Born to Run
Springsteen claims he was playing guitar on the edge of his bed one day in 1974 when the words "born to run" came to mind. "At first I thought it was the name of a movie or something," he once recalled, "but I wasn't certain. I liked the phrase because it suggested cinematic drama that would work well with the music I was hearing in my head."
Magic in the Night
"Few of the album's songs were written on guitar," Springsteen said in his 1998 book, "Songs." "The orchestral sound … came from most of the songs being written on piano. 'Born to Run,' which began on the guitar with the riff that opens the song, was finished on the piano."
Wall of Sound
His creative vision for "Born to Run": "Roy Orbison singing Bob Dylan, produced by Phil Spector," the producer famous for the "Wall of Sound" epitomized on 1960s hits like "Da Doo Ron Ron" by the Crystals and "River Deep–Mountain High" by Ike and Tina Turner.
'Rock and Roll Future'
The album took more than 14 months to record. Frustrated by the painstaking process of trying to get "the sounds in my head" on tape, Springsteen recruited help from a new friend, music writer Jon Landau, who had famously proclaimed in print a year earlier, "I have seen rock and roll future and its name is Bruce Springsteen." Landau later became—and remains—Springsteen's producer and manager.
The Lonely Cool Before Dawn
The collaboration with Landau fractured Springsteen's relationship with producer and manager Mike Appel. An ensuing lawsuit would keep Springsteen out of the studio for three years.
Shooting the Cover
The iconic cover photo, showing a smirking, leather-clad Springsteen leaning on the shoulder of saxophonist Clarence Clemons, was photographer Eric Meola's money shot. He took more than 900 photos during the three-hour session. "That one," he later said, "just sort of popped."
Well I Got This Guitar ...
Take a really close look at Springsteen's guitar on the album cover and you can see an image embossed on the leather pick guard. It shows a guy standing beneath a streetlamp with a woman looking on from a window in the background.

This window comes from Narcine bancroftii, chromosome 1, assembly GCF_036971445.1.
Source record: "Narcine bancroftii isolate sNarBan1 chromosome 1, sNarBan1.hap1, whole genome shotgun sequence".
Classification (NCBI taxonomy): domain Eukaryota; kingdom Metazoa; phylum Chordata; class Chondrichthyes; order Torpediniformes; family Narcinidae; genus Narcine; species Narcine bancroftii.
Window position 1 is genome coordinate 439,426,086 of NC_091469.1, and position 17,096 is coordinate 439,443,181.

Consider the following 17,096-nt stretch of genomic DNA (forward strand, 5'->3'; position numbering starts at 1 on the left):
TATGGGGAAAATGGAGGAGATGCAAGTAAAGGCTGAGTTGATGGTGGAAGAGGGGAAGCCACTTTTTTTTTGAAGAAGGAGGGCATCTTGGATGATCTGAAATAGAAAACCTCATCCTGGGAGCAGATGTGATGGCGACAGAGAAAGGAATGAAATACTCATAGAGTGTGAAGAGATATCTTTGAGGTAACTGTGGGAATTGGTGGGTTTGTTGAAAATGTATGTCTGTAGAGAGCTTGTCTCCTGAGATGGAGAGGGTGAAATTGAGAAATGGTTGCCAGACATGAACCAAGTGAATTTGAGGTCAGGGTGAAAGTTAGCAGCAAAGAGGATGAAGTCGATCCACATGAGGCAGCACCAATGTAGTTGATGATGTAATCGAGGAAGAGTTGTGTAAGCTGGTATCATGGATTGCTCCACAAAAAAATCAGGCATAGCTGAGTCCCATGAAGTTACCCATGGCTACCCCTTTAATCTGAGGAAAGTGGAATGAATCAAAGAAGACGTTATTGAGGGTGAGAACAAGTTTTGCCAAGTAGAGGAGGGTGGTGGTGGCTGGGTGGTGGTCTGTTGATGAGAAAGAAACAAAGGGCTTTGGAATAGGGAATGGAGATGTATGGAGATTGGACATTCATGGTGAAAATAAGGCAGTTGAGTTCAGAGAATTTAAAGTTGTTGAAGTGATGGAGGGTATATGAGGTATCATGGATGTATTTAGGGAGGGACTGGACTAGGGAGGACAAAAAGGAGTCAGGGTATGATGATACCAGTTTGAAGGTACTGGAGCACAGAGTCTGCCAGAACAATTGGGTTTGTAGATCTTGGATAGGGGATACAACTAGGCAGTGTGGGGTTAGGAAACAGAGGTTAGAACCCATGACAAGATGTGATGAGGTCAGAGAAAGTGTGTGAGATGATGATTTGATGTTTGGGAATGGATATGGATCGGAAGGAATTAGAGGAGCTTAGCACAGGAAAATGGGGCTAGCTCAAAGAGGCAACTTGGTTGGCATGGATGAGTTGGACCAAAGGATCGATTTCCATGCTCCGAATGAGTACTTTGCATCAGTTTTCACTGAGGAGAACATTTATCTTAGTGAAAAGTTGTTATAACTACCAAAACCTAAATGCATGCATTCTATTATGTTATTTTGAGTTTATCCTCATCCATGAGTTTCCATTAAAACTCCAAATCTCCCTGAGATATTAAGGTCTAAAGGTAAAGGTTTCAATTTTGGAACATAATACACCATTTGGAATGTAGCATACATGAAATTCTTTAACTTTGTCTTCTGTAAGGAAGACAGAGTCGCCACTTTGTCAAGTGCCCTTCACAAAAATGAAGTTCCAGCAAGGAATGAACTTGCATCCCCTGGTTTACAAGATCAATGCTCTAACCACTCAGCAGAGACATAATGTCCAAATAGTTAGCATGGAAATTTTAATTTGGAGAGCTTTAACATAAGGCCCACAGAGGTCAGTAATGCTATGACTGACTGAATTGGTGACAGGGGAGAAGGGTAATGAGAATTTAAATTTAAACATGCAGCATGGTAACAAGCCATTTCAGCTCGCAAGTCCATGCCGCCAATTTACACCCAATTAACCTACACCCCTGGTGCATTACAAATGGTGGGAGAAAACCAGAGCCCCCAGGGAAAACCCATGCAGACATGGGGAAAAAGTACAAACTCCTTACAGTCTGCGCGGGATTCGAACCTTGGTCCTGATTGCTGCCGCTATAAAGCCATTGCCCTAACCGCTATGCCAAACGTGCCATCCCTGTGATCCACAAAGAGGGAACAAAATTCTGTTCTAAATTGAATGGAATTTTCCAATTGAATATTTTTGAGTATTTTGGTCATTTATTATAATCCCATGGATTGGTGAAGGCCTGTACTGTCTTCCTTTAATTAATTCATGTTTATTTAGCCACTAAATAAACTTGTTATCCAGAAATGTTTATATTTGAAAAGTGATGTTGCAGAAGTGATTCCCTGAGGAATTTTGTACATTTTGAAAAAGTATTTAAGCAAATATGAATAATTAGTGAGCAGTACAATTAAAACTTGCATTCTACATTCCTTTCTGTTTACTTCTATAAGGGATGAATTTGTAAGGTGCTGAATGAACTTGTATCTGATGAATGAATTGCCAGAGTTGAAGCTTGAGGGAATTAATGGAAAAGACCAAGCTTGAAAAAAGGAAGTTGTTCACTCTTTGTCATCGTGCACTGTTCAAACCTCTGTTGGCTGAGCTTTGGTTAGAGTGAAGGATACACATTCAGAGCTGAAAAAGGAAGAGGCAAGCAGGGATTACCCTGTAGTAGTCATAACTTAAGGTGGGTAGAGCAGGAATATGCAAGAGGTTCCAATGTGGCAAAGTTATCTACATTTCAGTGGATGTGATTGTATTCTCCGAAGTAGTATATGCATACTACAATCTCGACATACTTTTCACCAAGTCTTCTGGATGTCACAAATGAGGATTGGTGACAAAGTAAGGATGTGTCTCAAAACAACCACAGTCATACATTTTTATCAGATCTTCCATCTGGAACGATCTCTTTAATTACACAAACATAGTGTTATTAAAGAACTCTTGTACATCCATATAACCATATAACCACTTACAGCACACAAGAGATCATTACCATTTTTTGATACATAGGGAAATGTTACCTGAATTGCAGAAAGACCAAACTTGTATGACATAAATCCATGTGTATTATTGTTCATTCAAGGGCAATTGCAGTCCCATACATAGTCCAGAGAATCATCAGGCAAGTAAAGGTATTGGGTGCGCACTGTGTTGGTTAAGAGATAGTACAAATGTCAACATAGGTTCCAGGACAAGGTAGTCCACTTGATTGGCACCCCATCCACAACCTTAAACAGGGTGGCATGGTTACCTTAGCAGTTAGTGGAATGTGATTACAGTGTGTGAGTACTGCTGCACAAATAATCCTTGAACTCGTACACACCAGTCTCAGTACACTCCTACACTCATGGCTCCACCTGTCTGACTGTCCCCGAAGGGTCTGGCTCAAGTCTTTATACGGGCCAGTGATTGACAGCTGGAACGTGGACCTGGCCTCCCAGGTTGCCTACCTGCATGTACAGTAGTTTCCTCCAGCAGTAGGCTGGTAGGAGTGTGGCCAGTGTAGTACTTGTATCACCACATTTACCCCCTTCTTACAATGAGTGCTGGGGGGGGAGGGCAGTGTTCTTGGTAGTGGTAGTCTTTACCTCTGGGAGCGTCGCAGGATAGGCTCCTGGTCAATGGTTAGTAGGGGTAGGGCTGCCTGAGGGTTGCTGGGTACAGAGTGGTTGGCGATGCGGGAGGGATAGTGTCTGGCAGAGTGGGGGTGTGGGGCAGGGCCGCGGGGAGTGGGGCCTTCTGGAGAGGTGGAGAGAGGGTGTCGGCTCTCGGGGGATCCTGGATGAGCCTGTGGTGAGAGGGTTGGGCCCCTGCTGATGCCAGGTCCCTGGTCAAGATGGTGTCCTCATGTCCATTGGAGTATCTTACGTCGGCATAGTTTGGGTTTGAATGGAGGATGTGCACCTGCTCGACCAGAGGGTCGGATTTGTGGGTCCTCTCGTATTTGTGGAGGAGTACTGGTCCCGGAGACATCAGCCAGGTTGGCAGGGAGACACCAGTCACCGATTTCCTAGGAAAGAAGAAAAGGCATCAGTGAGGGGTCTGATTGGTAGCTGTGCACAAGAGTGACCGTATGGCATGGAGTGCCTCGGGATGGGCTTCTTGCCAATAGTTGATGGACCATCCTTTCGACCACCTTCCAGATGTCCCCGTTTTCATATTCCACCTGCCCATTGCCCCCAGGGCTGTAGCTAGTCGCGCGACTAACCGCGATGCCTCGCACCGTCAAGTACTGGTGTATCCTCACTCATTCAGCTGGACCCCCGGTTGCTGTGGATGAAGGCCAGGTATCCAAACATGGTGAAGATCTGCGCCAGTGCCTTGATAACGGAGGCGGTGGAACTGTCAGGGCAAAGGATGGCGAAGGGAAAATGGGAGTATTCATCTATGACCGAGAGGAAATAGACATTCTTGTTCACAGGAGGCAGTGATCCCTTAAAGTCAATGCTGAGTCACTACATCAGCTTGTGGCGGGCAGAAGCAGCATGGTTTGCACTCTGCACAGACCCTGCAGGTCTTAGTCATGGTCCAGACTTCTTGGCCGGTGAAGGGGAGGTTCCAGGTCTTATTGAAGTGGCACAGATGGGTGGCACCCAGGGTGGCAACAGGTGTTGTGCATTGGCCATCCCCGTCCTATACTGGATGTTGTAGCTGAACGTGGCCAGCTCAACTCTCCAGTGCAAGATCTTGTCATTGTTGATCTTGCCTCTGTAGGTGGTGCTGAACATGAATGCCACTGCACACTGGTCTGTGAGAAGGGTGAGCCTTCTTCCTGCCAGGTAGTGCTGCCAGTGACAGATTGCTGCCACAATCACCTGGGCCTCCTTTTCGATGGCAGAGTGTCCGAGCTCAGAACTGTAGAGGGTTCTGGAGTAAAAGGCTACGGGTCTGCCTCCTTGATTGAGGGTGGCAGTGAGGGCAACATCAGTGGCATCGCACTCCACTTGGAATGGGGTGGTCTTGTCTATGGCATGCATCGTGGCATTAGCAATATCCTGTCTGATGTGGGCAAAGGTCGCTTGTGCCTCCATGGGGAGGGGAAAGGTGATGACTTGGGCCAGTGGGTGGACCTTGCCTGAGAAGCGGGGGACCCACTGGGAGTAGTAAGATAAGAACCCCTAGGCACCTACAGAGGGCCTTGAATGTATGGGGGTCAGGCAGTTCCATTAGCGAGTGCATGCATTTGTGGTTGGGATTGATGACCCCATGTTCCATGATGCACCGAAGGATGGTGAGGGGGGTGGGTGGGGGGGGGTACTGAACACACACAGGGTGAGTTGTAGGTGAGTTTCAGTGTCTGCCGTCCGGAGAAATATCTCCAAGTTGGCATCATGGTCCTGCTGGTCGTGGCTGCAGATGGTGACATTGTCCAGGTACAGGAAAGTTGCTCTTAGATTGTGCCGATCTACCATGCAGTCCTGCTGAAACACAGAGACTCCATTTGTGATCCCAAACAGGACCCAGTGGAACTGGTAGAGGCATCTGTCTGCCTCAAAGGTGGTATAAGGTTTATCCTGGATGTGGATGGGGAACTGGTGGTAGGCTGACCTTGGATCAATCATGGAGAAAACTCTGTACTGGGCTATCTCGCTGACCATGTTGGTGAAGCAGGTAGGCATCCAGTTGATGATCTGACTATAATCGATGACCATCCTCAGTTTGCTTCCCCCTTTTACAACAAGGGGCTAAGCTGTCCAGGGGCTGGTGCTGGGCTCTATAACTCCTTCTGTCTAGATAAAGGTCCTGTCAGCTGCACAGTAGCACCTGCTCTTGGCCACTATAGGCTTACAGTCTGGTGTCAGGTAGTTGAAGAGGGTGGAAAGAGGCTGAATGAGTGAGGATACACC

The E Street Band
"Born to Run" was the first Springsteen album to feature the newest members of the E Street Band, drummer Max Weinberg and pianist Roy Bittan. They replaced Ernest "Boom" Carter and David Sancious, respectively—but not before those two performed on the title track. Just before "Born to Run" was released, the two left the Boss to form their own jazz fusion band, where they were joined at one point by Patti Scialfa, Springsteen's future bandmate and wife.
Early test pressings of the LP displayed Springsteen's name and the album title in script on the gatefold cover. These rare "script covers" are coveted by collectors and easily sell for more than $1,000, depending on condition.
The Media Spotlight
Springsteen's biggest hit of 1975 was a public relations blockbuster. On October 27, he appeared on the covers of Time and Newsweek, a rare one-two score for a non-politician.
"Born to Run" entered the Billboard 200 album chart at No. 84. Two months later it reached its peak position at No. 3. It spawned just two singles. The title track got as high as No. 23 on the Billboard Hot 100, while "Tenth Avenue Freeze-Out" fizzled at No. 83. But over the years the album would sell more than 6 million copies.
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Mannequins who came to life on the big screen
On screen, he was the epitome of elegance, but his real life didn’t match what you saw in the movies